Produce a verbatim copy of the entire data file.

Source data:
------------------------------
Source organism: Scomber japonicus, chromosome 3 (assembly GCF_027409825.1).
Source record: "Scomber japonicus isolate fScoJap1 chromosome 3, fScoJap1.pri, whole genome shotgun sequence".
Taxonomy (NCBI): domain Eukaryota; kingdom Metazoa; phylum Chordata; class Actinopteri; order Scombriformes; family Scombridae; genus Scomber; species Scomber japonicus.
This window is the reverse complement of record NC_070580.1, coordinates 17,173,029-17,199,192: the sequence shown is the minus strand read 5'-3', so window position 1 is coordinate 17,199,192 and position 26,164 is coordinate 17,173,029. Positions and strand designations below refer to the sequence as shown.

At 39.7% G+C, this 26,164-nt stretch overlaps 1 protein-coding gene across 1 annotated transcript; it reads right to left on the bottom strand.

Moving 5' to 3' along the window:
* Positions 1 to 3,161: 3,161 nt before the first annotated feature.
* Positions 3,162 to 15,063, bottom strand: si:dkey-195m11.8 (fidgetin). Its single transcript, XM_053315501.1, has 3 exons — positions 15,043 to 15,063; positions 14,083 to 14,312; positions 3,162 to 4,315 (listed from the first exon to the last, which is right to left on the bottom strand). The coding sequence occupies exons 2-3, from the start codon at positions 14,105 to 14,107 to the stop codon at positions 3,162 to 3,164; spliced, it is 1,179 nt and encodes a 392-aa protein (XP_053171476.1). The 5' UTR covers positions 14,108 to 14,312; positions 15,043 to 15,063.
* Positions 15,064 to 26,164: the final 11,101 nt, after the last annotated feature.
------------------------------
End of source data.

Source organism: Scomber japonicus, chromosome 3 (assembly GCF_027409825.1).
Source record: "Scomber japonicus isolate fScoJap1 chromosome 3, fScoJap1.pri, whole genome shotgun sequence".
Taxonomy (NCBI): domain Eukaryota; kingdom Metazoa; phylum Chordata; class Actinopteri; order Scombriformes; family Scombridae; genus Scomber; species Scomber japonicus.
This window is the reverse complement of record NC_070580.1, coordinates 17,173,029-17,199,192: the sequence shown is the minus strand read 5'-3', so window position 1 is coordinate 17,199,192 and position 26,164 is coordinate 17,173,029. Positions and strand designations below refer to the sequence as shown.

At 39.7% G+C, this 26,164-nt stretch overlaps 1 protein-coding gene across 1 annotated transcript; it reads right to left on the bottom strand.

Moving 5' to 3' along the window:
* Positions 1 to 3,161: 3,161 nt before the first annotated feature.
* Positions 3,162 to 15,063, bottom strand: si:dkey-195m11.8 (fidgetin). Its single transcript, XM_053315501.1, has 3 exons — positions 15,043 to 15,063; positions 14,083 to 14,312; positions 3,162 to 4,315 (listed from the first exon to the last, which is right to left on the bottom strand). The coding sequence occupies exons 2-3, from the start codon at positions 14,105 to 14,107 to the stop codon at positions 3,162 to 3,164; spliced, it is 1,179 nt and encodes a 392-aa protein (XP_053171476.1). The 5' UTR covers positions 14,108 to 14,312; positions 15,043 to 15,063.
* Positions 15,064 to 26,164: the final 11,101 nt, after the last annotated feature.